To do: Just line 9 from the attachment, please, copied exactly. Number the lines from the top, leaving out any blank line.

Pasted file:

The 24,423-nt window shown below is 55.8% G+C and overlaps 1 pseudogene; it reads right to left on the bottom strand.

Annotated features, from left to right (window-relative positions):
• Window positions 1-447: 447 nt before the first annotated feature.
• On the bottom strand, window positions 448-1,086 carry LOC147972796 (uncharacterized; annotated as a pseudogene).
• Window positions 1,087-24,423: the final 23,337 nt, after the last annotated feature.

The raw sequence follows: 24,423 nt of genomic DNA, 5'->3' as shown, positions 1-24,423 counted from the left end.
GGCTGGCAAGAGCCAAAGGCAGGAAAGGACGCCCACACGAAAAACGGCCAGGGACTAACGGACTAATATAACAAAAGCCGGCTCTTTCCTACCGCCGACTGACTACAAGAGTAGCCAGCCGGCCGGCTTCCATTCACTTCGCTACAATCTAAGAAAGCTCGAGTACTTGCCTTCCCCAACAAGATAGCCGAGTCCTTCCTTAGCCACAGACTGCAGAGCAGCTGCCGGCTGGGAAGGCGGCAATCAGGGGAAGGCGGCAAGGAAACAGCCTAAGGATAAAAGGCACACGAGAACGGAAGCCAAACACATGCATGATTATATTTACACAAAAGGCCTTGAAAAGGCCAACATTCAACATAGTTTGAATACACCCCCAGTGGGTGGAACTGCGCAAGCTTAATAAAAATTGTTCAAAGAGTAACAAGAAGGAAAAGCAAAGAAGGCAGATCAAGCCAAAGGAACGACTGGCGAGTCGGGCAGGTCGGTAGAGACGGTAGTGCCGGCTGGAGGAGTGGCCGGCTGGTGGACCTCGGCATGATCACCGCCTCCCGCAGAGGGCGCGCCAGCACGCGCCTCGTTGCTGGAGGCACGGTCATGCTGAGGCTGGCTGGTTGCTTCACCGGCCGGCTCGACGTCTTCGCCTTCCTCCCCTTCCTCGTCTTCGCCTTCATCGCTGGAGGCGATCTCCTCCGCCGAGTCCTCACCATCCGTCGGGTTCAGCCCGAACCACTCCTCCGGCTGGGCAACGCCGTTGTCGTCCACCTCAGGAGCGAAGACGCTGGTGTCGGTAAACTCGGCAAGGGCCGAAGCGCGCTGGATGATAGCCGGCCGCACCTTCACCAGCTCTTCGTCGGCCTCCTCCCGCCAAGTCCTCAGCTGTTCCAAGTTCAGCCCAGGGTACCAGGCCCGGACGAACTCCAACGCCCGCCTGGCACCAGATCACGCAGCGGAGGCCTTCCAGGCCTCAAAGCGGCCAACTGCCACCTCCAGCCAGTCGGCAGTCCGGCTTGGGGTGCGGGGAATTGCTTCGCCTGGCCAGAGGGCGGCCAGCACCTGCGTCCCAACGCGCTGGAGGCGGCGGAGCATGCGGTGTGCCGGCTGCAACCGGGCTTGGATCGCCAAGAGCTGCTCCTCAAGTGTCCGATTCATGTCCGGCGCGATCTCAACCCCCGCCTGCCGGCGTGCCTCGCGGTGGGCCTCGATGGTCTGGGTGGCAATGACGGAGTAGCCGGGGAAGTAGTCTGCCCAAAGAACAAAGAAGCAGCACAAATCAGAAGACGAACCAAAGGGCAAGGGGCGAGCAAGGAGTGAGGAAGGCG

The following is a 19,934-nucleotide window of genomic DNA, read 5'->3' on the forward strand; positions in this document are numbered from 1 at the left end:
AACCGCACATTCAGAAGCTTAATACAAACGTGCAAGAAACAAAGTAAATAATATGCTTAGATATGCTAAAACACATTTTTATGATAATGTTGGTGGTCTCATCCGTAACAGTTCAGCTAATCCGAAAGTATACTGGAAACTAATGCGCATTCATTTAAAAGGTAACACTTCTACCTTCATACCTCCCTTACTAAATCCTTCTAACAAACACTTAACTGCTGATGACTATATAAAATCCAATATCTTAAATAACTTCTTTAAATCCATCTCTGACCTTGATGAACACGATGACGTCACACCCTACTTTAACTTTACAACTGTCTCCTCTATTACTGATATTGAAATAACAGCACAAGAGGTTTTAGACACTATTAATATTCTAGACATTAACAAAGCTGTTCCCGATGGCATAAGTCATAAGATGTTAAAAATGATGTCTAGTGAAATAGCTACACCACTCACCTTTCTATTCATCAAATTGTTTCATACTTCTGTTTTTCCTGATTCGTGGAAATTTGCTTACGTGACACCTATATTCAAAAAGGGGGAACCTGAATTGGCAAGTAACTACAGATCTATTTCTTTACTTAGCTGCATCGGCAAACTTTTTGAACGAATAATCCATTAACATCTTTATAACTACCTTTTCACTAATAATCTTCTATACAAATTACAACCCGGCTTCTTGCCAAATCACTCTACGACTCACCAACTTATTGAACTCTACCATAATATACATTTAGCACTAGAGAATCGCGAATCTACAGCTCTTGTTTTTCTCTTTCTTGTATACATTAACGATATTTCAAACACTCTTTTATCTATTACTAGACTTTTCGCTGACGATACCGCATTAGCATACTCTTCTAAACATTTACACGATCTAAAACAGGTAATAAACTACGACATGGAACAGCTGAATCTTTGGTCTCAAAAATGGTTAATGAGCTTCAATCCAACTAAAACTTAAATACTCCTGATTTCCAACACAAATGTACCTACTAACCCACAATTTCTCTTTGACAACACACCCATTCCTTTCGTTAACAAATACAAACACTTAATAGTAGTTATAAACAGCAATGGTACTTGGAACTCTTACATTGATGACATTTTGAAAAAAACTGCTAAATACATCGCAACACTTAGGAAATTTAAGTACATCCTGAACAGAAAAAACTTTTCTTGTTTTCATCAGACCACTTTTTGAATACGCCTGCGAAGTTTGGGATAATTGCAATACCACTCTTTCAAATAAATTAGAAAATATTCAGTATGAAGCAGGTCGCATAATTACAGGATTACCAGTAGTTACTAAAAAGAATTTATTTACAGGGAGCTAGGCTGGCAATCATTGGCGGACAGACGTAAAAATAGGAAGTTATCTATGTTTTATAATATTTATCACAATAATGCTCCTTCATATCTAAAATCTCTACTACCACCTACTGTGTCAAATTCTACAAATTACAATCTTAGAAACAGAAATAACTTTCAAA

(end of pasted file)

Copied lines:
AACCGCACATTCAGAAGCTTAATACAAACGTGCAAGAAACAAAGTAAATAATATGCTTAGATATGCTAAAACACATTTTTATGATAATGTTGGTGGTCTCATCCGTAACAGTTCAGCTAATCCGAAAGTATACTGGAAACTAATGCGCATTCATTTAAAAGGTAACACTTCTACCTTCATACCTCCCTTACTAAATCCTTCTAACAAACACTTAACTGCTGATGACTATATAAAATCCAATATCTTAAATAACTTCTTTAAATCCATCTCTGACCTTGATGAACACGATGACGTCACACCCTACTTTAACTTTACAACTGTCTCCTCTATTACTGATATTGAAATAACAGCACAAGAGGTTTTAGACACTATTAATATTCTAGACATTAACAAAGCTGTTCCCGATGGCATAAGTCATAAGATGTTAAAAATGATGTCTAGTGAAATAGCTACACCACTCACCTTTCTATTCATCAAATTGTTTCATACTTCTGTTTTTCCTGATTCGTGGAAATTTGCTTACGTGACACCTATATTCAAAAAGGGGGAACCTGAATTGGCAAGTAACTACAGATCTATTTCTTTACTTAGCTGCATCGGCAAACTTTTTGAACGAATAATCCATTAACATCTTTATAACTACCTTTTCACTAATAATCTTCTATACAAATTACAACCCGGCTTCTTGCCAAATCACTCTACGACTCACCAACTTATTGAACTCTACCATAATATACATTTAGCACTAGAGAATCGCGAATCTACAGCTCTTGTTTTTCTCTTTCTTGTATACATTAACGATATTTCAAACACTCTTTTATCTATTACTAGACTTTTCGCTGACGATACCGCATTAGCATACTCTTCTAAACATTTACACGATCTAAAACAGGTAATAAACTACGACATGGAACAGCTGAATCTTTGGTCTCAAAAATGGTTAATGAGCTTCAATCCAACTAAAACTTAAATACTCCTGATTTCCAACACAAATGTACCTACTAACCCACAATTTCTCTTTGACAACACACCCATTCCTTTCGTTAACAAATACAAACACTTAATAGTAGTTATAAACAGCAATGGTACTTGGAACTCTTACATTGATGACATTTTGAAAAAAACTGCTAAATACATCGCAACACTTAGGAAATTTAAGTACATCCTGAACAGAAAAAACTTTTCTTGTTTTCATCAGACCACTTTTTGAATACGCCTGCGAAGTTTGGGATAATTGCAATACCACTCTTTCAAATAAATTAGAAAATATTCAGTATGAAGCAGGTCGCATAATTACAGGATTACCAGTAGTTACTAAAAAGAATTTATTTACAGGGAGCTAGGCTGGCAATCATTGGCGGACAGACGTAAAAATAGGAAGTTATCTATGTTTTATAATATTTATCACAATAATGCTCCTTCATATCTAAAATCTCTACTACCACCTACTGTGTCAAATTCTACAAATTACAATCTTAGAAACAGAAATAACTTTCAAA